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Motions for New Trial

Motions for New Trial

In Georgia, a Motion for a New Trial may be used by either the respondent or the petitioner in a domestic relations or family law matter to challenge the court’s final judgment. A Motion for a New Trial may be asserted validly when the final judgment is inconsistent with the evidence presented during the trial and contrary to the law governing the issues contested in the trial. O.C.G.A.  §§ 5-5-20 and 5-5-21. Essentially, a Motion for New Trial asks the court to reexamine issues and findings of fact made by the trial court in the initial trial. Eldridge v. Ireland, 259 Ga.App. 44 (2002).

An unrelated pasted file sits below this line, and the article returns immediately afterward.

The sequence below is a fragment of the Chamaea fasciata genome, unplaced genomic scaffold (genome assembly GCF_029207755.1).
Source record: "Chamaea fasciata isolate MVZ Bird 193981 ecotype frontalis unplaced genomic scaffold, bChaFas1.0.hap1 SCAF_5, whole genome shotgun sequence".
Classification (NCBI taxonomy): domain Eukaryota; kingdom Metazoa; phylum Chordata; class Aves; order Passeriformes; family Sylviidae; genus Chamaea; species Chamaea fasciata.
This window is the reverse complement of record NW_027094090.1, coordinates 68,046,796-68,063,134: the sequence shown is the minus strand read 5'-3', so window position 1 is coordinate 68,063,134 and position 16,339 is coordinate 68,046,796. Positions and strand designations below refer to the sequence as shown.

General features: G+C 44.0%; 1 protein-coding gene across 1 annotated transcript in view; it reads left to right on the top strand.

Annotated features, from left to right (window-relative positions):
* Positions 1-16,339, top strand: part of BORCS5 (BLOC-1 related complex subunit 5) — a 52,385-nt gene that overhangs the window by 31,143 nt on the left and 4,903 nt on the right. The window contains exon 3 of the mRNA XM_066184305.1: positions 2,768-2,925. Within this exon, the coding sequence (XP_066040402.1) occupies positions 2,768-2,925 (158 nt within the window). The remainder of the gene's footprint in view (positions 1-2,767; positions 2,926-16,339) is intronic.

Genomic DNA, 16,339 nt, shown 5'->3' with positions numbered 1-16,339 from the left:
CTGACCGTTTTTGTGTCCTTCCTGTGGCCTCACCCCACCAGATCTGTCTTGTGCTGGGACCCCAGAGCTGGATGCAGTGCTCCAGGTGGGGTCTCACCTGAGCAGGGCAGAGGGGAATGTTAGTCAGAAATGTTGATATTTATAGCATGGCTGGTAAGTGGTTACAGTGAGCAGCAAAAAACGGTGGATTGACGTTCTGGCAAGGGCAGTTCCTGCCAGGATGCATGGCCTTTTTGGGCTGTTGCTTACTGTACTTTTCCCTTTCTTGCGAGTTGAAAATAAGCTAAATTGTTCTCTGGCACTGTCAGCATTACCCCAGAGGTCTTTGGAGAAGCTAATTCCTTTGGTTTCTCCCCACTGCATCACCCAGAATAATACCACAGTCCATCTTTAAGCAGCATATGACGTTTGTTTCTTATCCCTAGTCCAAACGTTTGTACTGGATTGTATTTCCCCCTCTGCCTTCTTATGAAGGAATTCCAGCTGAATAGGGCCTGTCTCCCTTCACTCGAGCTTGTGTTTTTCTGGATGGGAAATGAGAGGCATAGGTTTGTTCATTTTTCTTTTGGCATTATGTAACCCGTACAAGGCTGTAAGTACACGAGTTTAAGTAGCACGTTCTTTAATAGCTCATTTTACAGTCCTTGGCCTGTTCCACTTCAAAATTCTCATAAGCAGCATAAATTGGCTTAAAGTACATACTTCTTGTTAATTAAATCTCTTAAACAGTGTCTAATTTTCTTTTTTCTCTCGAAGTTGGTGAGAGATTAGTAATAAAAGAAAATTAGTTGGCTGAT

When presented with a Motion for a New Trial, the court that entered the final judgment may grant the motion and a new trial in the matter. It is not necessary for a higher court to intervene or to grant the motion for new trial. See Ga. Const. 1983, Art. VI, § I, ¶ IV. If a Motion for New Trial is granted, the court order entered at the conclusion of the prior trial would be set aside, and the matter will be completely re-litigated. McKay v. McKay, 93 Ga.App. 42 (1955). However, any temporary awards or temporary orders that were in effect prior to the final order will remain in effect until the final resolution of the matter. Id. A successful Motion for New Trial is risky as a new trial will occur in the matter. Although the new trial could possibly benefit the party seeking the new trial, a new trial could also negatively impact the party seeking the new trial, as the outcome of trial ultimately may not be in the favor of the party who sought the new trial.

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